Mug shot websites have become a popular online blend of entrepreneurship and voyeurism. Using public data, site administrators can easily post photos of recent arrestees, then charge the same people a hefty fee to have their photo removed. The New York Times has covered this issue, but we asked experts to weigh in on the sites’ sociological significance.

Our respondents offer four viewpoints. Kate West explores theoretical perspectives of how viewing mug shots functions as a check on our own morality, while Travis Linnemann discusses the role of state power in how those in mug shots are policed and detained. Danielle Dirks draws upon her empirical work interviewing those who have been featured on these websites, and Naomi Sugie describes the tangible effects of having one’s arrest photo posted online. Taken together, these social scientists offer a nuanced view on a complicated issue of crime, safety, free speech, and personal privacy.

What do mug shot websites tell us about how criminal punishment works in today’s context?

Naomi Sugie (NS): At their basic level, mug shot websites operate by exploiting society’s long-standing fascination with crime and criminals. In today’s context, stigmatizing information is enduring and easily accessible to any person with an Internet connection. More importantly, search engines bring that information to the online user, without the user necessarily intending to seek out criminal justice evidence. Mug shot websites therefore publicize arrest information… [even to] acquaintances, potential clients, neighbors, or friends who searched for the person’s name, perhaps for some unrelated, innocuous reason. Because arrests are not reflections of criminal offending and are consequences of police decisions, individuals whose mug shots are publicized online are punished based on police officer discretion. For all of these reasons, the scope and nature of criminal punishment in today’s context has changed.

Travis Linnemann (TL): …First, these websites would likely not exist if not for the punitive urge to view, consume, judge, and mock the misfortune of others. This reveals the ways in which punishment escapes the courtroom and prison to saturate everyday life. Much like passing the scene of an accident, mug shots capture and represent crime’s horrific energies and aftermaths. This is particularly evident in’s featured page “the world’s hottest mug shot” that encourages spectators to rate the “hotness” of arrested women. Its related site purports to focus upon “interesting and funny mug shots.” While clear to point out “getting arrested isn’t fun,” seems to prefer faces bloodied by arrest or accident, those who appear in awe and others who are simply in tears over those presumably less “fun” mug shots. Clearly, these images allow some to profit from the body, pain, and vulnerability of others.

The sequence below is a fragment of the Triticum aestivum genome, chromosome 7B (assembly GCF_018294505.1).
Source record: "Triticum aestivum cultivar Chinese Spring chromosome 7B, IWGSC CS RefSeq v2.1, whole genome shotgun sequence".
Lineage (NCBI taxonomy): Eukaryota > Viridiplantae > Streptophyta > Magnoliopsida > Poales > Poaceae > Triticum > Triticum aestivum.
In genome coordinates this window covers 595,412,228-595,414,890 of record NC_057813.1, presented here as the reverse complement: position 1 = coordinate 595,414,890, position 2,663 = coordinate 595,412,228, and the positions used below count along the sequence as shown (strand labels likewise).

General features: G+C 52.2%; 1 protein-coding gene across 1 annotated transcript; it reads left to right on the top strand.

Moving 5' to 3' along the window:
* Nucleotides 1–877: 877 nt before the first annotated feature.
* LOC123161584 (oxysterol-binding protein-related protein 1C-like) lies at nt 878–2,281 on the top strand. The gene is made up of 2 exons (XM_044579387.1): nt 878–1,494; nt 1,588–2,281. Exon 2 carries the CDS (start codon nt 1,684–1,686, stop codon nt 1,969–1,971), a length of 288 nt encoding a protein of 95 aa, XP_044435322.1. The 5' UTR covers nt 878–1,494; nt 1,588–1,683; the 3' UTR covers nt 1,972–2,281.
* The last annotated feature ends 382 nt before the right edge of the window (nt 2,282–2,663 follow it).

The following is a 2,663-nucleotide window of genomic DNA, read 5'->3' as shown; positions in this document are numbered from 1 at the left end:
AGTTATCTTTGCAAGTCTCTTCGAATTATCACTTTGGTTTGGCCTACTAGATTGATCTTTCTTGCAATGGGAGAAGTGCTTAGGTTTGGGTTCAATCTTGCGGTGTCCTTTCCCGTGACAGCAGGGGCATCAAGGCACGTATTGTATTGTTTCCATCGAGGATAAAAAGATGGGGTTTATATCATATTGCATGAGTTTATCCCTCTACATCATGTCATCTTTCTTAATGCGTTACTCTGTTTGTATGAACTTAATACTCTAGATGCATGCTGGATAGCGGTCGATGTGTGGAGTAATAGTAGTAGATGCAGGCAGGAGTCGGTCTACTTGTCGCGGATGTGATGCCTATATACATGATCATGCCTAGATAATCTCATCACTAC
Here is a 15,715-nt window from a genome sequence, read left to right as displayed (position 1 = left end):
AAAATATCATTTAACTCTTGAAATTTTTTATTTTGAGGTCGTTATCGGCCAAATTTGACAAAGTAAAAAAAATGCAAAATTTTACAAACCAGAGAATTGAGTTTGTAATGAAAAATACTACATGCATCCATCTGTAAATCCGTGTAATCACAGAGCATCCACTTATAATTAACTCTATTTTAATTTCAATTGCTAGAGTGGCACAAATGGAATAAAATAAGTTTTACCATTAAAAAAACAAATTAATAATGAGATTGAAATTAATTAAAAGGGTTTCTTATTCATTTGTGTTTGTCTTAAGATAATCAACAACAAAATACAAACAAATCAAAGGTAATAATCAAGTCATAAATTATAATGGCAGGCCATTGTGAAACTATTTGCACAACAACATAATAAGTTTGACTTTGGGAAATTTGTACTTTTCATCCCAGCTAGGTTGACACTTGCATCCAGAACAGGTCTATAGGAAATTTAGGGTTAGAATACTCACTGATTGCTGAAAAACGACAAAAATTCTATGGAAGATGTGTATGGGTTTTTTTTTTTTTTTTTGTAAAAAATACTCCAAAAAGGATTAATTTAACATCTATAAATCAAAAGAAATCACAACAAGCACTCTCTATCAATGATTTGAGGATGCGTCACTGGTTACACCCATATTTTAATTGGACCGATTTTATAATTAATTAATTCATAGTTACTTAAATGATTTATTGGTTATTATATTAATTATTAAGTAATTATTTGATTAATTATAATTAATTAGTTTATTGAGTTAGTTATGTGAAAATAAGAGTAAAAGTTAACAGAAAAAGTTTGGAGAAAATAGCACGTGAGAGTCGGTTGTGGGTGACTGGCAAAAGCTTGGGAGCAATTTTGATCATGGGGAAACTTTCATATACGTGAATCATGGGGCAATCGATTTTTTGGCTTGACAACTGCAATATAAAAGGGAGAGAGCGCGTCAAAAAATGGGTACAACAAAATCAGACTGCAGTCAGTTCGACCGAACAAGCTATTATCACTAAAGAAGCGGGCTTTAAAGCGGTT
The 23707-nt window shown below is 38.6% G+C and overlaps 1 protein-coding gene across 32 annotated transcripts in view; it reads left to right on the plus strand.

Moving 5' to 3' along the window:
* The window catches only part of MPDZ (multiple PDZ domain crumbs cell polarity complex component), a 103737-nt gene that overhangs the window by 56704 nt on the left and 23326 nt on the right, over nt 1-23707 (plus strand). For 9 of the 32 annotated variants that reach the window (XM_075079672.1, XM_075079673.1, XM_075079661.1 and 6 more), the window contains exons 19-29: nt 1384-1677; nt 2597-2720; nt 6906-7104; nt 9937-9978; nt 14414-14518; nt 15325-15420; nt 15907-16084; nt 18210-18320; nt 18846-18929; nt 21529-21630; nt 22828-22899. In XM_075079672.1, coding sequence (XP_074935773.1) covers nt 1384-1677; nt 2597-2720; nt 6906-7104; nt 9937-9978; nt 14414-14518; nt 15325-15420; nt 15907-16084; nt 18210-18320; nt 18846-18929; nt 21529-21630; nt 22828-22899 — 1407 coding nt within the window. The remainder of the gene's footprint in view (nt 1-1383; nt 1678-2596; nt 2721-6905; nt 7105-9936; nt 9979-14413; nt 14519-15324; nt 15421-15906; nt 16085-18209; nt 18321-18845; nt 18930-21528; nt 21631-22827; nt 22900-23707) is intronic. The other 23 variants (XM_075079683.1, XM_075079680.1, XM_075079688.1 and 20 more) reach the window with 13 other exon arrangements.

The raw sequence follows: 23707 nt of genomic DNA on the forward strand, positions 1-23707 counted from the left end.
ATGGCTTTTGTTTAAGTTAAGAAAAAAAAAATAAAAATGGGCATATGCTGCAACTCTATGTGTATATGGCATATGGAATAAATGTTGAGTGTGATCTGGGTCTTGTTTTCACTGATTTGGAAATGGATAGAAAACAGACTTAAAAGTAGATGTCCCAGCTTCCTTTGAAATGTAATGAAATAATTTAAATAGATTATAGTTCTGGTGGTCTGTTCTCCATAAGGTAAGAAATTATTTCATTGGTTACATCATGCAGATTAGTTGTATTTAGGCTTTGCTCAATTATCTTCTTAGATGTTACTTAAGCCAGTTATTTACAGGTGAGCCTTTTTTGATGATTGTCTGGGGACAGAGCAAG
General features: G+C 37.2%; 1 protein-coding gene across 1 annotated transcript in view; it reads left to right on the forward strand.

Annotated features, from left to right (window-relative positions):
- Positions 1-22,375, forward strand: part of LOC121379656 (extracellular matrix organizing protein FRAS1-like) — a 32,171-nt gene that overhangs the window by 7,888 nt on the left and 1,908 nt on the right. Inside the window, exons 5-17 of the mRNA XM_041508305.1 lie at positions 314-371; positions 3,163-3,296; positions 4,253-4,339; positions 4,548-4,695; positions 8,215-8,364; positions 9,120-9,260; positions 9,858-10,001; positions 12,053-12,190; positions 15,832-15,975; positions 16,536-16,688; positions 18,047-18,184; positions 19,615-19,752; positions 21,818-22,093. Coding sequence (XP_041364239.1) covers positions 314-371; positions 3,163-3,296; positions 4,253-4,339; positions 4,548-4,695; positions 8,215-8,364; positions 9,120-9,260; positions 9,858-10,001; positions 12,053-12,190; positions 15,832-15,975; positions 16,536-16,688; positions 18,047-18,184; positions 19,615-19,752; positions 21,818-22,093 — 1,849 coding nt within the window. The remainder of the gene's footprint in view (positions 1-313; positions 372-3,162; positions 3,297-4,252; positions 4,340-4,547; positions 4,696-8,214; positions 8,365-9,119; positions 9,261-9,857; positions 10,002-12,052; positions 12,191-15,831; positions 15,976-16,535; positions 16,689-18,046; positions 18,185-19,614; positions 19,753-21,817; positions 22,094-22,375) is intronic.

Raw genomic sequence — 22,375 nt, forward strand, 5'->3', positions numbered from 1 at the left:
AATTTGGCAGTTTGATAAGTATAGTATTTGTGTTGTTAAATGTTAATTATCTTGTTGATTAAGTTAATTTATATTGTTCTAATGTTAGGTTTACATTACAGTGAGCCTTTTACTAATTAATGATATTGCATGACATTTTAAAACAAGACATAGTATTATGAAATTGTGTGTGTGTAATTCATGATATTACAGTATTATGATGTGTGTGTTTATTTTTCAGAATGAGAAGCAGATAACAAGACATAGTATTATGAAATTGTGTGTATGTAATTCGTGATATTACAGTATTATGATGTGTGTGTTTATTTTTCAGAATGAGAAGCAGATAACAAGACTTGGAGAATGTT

Kate West (KW): Critics have argued these websites are punitive because they have the effect of incriminating an accused person before a court finds her guilty. However, the legitimacy of these arguments does not depend on the websites themselves, but on the premise that a person’s mug shot is in the public domain before a legal judgment is passed.

Long before these websites, and even before the accession of mug shots in the 1890s by American police, mug shots were compiled into “rogues” galleries and exhibited to the public. Those who favor a “presumption of innocence” argument take issue with the publication of the mug shot, not the websites… Is there a feature that makes these websites stigmatize more, or even differently, than, say, the rogues galleries of nineteenth-century America? Part of the answer is their accessibility. Accessible anytime, anywhere, on a plethora of mobile devices, the subject of a mug shot is a potentially always-and-everywhere surveilled person; she is an affected, shamed, and stigmatized person. Today more than ever before, her “criminal” self is constructed by forces beyond her control.

Danielle Dirks (DD): The digital mug shot industry has commercialized the “criminal image” and profited from American penal policies that favor arrest and mass incarceration as frontline “solutions” to social ills such as poverty and drug abuse. As such, the mug shot industry can be viewed as a cottage industry assisting the criminal justice system in reaching its tentacles into other areas of society, creating a new so-called “criminal class.” Whereas we typically think of the mark of a criminal record (see Devah Pager’s work) as a felony conviction, today the “digital mark” of a criminal record created by the mug shot industry begins at the point of arrest. As such, arrestees can be treated as criminals (and discriminated against as such) even in the absence of guilt or a criminal conviction. The digital age has also ushered in a new era of “dataveillance” where the collection, use, and publication of public records is mysterious and unknown. The mug shot industry has capitalized on this, rendering new forms of punishment that are public, permanent, and potentially neverending.

Mugshots screenshot via Digital TrendsWhat are the consequences for people whose mug shots make it online, in the long and short term?